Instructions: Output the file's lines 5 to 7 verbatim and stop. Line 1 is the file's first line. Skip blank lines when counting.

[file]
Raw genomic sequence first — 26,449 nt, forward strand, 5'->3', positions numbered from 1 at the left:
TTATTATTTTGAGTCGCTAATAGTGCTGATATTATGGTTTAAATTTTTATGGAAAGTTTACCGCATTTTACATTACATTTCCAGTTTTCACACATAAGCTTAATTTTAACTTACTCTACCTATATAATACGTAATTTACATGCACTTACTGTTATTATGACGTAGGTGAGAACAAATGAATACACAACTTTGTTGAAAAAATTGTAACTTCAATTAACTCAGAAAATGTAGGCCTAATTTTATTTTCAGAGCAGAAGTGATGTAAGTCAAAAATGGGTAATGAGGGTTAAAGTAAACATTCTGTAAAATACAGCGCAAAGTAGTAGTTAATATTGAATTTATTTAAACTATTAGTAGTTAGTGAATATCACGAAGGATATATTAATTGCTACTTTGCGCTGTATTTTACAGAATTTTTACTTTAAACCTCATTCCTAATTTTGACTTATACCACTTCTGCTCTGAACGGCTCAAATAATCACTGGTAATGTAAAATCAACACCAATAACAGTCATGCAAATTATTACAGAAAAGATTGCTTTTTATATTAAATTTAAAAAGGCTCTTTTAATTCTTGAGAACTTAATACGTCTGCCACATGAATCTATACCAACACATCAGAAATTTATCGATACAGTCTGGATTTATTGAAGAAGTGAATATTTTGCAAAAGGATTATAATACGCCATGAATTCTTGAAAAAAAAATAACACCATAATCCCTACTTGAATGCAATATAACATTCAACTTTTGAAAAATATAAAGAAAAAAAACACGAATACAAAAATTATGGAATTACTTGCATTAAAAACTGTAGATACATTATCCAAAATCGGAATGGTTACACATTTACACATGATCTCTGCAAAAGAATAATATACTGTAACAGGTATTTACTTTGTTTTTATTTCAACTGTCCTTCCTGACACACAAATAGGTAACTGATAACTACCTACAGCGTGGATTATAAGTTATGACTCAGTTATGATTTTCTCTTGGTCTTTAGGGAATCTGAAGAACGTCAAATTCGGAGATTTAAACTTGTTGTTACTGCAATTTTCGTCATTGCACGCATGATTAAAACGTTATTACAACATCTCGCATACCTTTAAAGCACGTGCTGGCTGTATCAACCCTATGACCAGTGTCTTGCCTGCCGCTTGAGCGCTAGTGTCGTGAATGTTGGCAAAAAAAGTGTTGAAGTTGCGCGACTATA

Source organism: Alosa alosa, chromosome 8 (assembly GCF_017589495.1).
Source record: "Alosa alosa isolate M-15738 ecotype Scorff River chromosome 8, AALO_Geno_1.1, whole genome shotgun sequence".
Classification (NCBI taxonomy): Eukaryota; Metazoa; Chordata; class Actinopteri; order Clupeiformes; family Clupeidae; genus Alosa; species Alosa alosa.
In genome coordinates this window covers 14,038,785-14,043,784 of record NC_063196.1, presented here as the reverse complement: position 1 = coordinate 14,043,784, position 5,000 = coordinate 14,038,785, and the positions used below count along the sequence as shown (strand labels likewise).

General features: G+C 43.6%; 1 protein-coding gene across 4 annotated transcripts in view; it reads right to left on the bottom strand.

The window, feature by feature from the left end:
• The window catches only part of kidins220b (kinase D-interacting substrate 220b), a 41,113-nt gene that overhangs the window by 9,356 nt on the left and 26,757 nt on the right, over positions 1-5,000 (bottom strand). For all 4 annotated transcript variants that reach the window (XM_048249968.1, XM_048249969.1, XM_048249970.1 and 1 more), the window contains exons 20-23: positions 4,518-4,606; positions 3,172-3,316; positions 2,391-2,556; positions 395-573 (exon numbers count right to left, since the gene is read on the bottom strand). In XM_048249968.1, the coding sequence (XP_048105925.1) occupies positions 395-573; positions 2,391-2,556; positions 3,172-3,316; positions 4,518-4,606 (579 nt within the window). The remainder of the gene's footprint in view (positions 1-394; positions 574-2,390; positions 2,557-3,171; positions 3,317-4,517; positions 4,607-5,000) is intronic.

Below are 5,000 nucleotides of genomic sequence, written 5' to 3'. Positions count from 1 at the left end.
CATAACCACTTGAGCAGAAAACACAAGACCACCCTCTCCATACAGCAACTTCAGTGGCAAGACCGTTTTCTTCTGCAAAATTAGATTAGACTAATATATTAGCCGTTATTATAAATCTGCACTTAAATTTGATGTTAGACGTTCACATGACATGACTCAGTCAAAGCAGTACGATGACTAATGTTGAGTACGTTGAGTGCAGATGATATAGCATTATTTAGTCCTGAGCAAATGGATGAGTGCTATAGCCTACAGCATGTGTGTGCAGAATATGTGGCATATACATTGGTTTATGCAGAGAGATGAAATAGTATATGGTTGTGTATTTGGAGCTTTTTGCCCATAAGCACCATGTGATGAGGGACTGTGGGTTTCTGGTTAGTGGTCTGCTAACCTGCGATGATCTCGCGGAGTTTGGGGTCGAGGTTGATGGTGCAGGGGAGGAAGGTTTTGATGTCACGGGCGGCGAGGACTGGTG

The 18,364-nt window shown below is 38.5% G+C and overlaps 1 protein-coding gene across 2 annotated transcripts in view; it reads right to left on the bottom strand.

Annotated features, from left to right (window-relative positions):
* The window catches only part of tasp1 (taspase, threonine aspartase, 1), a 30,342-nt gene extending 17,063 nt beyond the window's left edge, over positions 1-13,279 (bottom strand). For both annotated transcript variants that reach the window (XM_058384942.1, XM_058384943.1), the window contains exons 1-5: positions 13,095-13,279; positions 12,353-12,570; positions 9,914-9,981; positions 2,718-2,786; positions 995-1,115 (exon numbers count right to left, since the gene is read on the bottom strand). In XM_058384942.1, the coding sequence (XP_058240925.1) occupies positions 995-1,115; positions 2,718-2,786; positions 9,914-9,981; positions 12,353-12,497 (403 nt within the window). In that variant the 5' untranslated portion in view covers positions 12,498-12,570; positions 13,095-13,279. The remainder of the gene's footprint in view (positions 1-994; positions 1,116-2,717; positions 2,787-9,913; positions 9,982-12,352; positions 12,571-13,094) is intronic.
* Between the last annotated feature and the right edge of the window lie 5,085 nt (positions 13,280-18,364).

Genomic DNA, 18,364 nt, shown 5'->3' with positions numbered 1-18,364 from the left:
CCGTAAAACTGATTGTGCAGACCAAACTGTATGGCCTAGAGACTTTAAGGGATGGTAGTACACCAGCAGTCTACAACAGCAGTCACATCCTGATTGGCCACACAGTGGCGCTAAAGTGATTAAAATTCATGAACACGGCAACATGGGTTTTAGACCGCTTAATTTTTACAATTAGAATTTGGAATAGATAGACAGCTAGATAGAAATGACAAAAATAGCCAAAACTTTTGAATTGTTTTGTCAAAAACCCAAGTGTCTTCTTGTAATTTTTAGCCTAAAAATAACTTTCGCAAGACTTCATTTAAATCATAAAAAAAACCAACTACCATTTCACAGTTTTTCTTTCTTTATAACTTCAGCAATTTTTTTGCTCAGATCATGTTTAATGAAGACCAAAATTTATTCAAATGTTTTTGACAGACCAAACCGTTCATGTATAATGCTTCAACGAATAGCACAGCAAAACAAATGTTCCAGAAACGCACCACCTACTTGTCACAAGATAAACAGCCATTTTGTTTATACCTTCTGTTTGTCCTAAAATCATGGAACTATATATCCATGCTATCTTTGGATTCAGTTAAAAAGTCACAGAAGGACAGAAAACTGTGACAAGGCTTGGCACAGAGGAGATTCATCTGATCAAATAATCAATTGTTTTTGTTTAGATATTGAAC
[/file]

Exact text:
Classification (NCBI taxonomy): Eukaryota; Metazoa; Chordata; class Actinopteri; order Clupeiformes; family Clupeidae; genus Alosa; species Alosa alosa.
In genome coordinates this window covers 14,038,785-14,043,784 of record NC_063196.1, presented here as the reverse complement: position 1 = coordinate 14,043,784, position 5,000 = coordinate 14,038,785, and the positions used below count along the sequence as shown (strand labels likewise).

General features: G+C 43.6%; 1 protein-coding gene across 4 annotated transcripts in view; it reads right to left on the bottom strand.